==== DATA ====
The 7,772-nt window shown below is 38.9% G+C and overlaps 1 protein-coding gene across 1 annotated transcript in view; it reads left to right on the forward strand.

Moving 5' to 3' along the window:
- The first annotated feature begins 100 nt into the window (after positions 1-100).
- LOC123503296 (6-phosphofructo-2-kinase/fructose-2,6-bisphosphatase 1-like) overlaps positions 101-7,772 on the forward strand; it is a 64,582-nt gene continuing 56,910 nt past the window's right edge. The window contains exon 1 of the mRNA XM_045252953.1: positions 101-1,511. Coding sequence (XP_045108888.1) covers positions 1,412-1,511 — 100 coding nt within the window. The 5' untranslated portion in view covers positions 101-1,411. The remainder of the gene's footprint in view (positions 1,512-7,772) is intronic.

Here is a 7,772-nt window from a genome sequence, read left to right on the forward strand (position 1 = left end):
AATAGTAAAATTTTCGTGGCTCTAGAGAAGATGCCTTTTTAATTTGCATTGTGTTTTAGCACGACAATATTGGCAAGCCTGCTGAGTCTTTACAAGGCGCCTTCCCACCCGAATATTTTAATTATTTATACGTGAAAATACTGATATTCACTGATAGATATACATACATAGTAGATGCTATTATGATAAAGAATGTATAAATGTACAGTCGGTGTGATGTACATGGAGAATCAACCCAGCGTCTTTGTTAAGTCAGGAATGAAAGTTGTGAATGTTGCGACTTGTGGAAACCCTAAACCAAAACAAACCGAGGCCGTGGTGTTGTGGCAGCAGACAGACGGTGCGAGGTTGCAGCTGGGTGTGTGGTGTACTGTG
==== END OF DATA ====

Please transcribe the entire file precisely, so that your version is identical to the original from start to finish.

The 7,772-nt window shown below is 38.9% G+C and overlaps 1 protein-coding gene across 1 annotated transcript in view; it reads left to right on the forward strand.

Moving 5' to 3' along the window:
- The first annotated feature begins 100 nt into the window (after positions 1-100).
- LOC123503296 (6-phosphofructo-2-kinase/fructose-2,6-bisphosphatase 1-like) overlaps positions 101-7,772 on the forward strand; it is a 64,582-nt gene continuing 56,910 nt past the window's right edge. The window contains exon 1 of the mRNA XM_045252953.1: positions 101-1,511. Coding sequence (XP_045108888.1) covers positions 1,412-1,511 — 100 coding nt within the window. The 5' untranslated portion in view covers positions 101-1,411. The remainder of the gene's footprint in view (positions 1,512-7,772) is intronic.

Here is a 7,772-nt window from a genome sequence, read left to right on the forward strand (position 1 = left end):
AATAGTAAAATTTTCGTGGCTCTAGAGAAGATGCCTTTTTAATTTGCATTGTGTTTTAGCACGACAATATTGGCAAGCCTGCTGAGTCTTTACAAGGCGCCTTCCCACCCGAATATTTTAATTATTTATACGTGAAAATACTGATATTCACTGATAGATATACATACATAGTAGATGCTATTATGATAAAGAATGTATAAATGTACAGTCGGTGTGATGTACATGGAGAATCAACCCAGCGTCTTTGTTAAGTCAGGAATGAAAGTTGTGAATGTTGCGACTTGTGGAAACCCTAAACCAAAACAAACCGAGGCCGTGGTGTTGTGGCAGCAGACAGACGGTGCGAGGTTGCAGCTGGGTGTGTGGTGTACTGTG